Kenny Matassa Just Got Off

In a development which broke a few minutes ago, Kenny Matassa – the Parish President in Ascension – won a motion for acquittal in his corruption trial.

Parish President Kenny Matassa has been acquitted of charges after the trial wrapped up Wednesday afternoon.

Matassa’s attorney made a motion to acquit during the trial, and the motion was granted.

Matassa was accused of bribing Gonzales City Council candidate, Wayne Lawson, to get him to withdraw from that race back in 2016. Lawson made recordings of that exchange, but the state could not get those tapes admitted as evidence until the second day of the trial.

Matassa and his attorney, Lewis Unglesby, maintain the cash exchange was a “friendly loan” to Lawson, who had “fallen on hard times,” according to Matassa’s political ally and co-defendent, Olin Berthelot.

Berthelot is also accused of bribery in this case. He agreed to testify for the state in exchange for a lighter sentence. The state questioned Berthelot, who corroborated Matassa’s claims. The state’s line of questioning was not aggressive and the answers did not reflect poorly on Matassa.

“It is a terrible thing; I mean, he got drug into this by his friend, two friends,” said Unglesby. “He didn’t do anything. Wasn’t doing anything. Wasn’t ever trying to do anything improper, and he didn’t do anything improper. And just being polite, a nice fella. That’s what happens.”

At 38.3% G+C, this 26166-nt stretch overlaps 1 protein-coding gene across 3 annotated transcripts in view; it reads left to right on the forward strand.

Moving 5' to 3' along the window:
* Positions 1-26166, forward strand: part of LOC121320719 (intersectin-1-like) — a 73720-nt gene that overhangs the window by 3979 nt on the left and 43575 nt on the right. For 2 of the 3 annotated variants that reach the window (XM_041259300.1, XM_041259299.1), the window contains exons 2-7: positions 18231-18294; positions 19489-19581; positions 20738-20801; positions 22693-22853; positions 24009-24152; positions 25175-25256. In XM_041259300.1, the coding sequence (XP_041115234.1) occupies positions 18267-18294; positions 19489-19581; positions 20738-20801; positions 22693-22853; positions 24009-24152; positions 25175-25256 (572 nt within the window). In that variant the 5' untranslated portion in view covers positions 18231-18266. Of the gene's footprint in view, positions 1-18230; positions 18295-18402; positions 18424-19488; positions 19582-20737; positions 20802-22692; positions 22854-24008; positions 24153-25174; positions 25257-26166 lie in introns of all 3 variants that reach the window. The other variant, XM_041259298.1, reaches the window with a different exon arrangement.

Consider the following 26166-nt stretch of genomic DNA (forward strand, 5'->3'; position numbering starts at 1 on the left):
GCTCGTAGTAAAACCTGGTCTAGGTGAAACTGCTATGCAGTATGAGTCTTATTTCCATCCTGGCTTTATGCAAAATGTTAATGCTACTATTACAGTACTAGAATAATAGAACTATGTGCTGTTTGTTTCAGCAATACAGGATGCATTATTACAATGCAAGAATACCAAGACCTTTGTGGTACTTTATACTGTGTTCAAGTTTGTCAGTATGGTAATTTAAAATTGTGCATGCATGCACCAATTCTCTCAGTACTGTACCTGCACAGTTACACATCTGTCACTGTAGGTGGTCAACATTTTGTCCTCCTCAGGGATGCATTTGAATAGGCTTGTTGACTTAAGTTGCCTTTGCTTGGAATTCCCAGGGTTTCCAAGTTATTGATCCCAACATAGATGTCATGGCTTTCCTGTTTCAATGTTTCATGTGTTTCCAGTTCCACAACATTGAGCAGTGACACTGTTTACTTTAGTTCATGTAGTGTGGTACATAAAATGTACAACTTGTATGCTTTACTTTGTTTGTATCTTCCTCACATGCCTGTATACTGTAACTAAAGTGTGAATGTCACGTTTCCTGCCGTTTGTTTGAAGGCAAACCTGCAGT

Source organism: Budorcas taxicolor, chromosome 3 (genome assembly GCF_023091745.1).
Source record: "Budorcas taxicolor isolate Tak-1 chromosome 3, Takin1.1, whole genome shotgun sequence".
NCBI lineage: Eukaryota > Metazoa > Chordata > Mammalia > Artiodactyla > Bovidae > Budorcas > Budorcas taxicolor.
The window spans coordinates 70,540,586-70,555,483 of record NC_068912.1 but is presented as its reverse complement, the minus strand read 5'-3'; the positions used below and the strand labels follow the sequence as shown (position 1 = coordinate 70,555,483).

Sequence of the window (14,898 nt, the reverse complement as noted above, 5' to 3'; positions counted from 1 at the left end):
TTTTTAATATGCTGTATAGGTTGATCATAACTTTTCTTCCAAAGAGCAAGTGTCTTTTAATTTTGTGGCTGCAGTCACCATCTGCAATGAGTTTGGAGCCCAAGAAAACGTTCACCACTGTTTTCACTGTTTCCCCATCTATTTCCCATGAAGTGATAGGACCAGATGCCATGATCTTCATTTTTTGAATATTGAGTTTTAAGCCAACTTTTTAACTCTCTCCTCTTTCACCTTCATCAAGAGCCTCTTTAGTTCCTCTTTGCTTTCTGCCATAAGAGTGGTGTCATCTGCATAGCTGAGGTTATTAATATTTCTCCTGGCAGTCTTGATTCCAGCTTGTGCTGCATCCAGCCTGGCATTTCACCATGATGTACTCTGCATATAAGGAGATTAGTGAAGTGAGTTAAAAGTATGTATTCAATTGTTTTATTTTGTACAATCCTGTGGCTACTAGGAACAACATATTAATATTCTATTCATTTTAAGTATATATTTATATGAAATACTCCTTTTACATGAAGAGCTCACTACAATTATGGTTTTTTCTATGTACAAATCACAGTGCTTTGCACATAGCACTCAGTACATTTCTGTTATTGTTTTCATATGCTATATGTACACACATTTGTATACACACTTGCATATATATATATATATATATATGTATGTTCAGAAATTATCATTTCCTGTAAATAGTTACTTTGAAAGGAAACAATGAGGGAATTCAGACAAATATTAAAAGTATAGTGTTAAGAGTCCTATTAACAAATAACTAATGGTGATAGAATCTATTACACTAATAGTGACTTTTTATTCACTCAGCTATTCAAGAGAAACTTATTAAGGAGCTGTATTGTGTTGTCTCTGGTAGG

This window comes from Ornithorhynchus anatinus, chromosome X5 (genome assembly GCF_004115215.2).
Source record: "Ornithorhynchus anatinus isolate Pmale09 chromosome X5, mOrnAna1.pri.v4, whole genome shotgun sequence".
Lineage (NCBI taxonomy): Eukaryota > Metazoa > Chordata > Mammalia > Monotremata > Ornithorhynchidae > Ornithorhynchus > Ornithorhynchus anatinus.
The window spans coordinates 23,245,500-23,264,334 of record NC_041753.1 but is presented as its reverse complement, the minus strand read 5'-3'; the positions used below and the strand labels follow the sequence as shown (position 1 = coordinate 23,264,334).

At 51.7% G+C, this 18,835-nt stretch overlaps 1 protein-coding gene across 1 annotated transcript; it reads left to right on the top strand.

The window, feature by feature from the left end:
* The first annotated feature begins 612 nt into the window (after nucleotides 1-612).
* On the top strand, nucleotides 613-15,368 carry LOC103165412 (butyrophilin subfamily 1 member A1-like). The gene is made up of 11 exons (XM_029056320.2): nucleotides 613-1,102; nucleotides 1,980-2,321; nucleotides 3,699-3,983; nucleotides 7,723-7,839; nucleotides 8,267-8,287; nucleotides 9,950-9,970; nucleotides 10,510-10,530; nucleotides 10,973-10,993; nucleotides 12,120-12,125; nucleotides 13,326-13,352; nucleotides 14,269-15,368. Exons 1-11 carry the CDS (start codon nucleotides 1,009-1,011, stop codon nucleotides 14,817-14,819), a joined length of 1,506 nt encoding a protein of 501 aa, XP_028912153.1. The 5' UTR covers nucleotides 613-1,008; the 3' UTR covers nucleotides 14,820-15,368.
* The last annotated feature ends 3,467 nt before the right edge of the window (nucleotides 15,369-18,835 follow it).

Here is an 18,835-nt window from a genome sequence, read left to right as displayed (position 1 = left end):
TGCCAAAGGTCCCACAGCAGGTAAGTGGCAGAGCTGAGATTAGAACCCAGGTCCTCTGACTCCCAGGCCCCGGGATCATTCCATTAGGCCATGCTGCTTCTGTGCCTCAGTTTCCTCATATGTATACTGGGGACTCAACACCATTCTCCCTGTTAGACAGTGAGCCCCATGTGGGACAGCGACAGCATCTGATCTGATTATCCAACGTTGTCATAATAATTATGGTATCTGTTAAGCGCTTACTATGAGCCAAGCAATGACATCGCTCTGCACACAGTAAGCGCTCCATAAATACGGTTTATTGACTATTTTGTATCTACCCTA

The acquittal wasn’t a major surprise, but it came despite the fact the Louisiana Attorney General’s office prosecuting the case was able to introduce audio evidence of the transaction taking place and Berthelot, the co-defendant, testifying that money paid to Lawson was Matassa’s.

It is what it is. Judge Thomas Kliebert let Matassa out even after the audio evidence was introduced. Apparently it’s not illegal to bribe somebody with an offer of parish job and $1200 in cash for repairs to a food trailer to get out of a political race in Louisiana.


So now we know whether Louisiana is serious about policing political corruption. The answer is, flatly, no.



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